Samantha A. Morris, PhD

Assistant Professor of Developmental Biology and Genetics

Research interests

The in vitro generation of clinically relevant cells, such as neurons, cardiomyocytes and hepatocytes, offers potential for regenerative therapy and permits disease modeling, toxicology testing and drug discovery. Current strategies aim to engineer cell fate by means of directed differentiation from a pluripotent state or by transcription factor-driven conversion between differentiated states. Directed differentiation protocols typically involve multiple steps, can be laborious and commonly yield immature cells corresponding to embryonic stages of development rather than fully mature adult cells. In contrast, direct conversion is relatively straightforward and rapid but there is evidence for incomplete conversion, especially between divergent cell types.

Using a network biology approach, we recently found that cells generated by direct conversion do not faithfully recapitulate the target cell type. Original cell identity was not extinguished and the converted cells did not resemble fully mature cell types. Employing induced hepatocytes (iHeps) generated from fibroblasts as a prototypical conversion, our computational and functional analyses showed that iHeps behave as embryonic progenitors with the potential to functionally engraft both the liver and colon. We found that these engineered cells resembled mature colonic epithelium only after  transplantation into the colon niche.

Our research focuses on the study of gene regulatory networks to dissect and engineer cell fate of clinically relevant tissues such as the liver.

First, we aim to understand how transcription factor overexpression drives changes in the transcriptional program to remodel cell identity, and how we can exploit this to derive desired cell types.

Second, we transplant engineered cells into the in vivo niche, tracking their maturation in order to understand the steps required to fully differentiate cells in vitro.

Finally, we employ single cell transcriptomics to understand how cell fate is specified in the developing embryo, formulating a blueprint of cell identity to help engineer fate in vitro.

Ultimately, we wish to  translate new insights in cell fate specification into better human models of liver disease and eventually into the development of novel therapeutic strategies.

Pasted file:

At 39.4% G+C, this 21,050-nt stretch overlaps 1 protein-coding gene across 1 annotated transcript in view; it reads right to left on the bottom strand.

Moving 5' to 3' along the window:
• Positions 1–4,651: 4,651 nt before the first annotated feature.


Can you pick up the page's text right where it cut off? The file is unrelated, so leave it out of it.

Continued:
Lab website

Education and Professional Experience

7/15-present Assistant Professor, Department of Genetics, Department of Developmental Biology, Washington University School of Medicine, St. Louis, USA

11/11-7/15- Postdoctoral Fellow, Boston Children’s Hospital, Harvard Medical School, USA Laboratory of Professor George Daley, MD, PhD

07/07-10/11 Postdoctoral Fellow, Gurdon Institute Department of Physiology, Development and Neuroscience, University of Cambridge, UK Laboratory of Professor Magdalena Zernicka-Goetz, PhD

10/02-09/06 PhD, Department of Oncology Clare College, University of Cambridge, UK Laboratory of Professor Shin-ichi Ohnuma, PhD

9/99-7/02 Bachelor of Science, Department of Biochemistry Imperial College of Science, Technology, and Medicine, University of London  Graduated First Class, with honor

Honors and Awards

11/14 Sanofi-Cell Research ‘Outstanding Review Article Award 2013’, for Morris and Daley, “A blueprint for engineering cell fate: current technologies to reprogram cell identity.” http://www.nature.com/cr/journal/v24/n11/full/cr2014140a.html

01/13 Cell Reports, ‘Best of 2012’ for Morris et al., “Developmental plasticity is bound by Fgf and Wnt signaling pathways.”

11/09 Runnström Medal for Wenner Gren Institute Lecture, Stockholm University.

09/09 Gurdon Institute, University of Cambridge, First Place Poster Prize

09/05 Department of Oncology, University of Cambridge, First Place Poster Prize

11/00 Eric Potter Clarkson prize for best use of intellectual property

Selected publications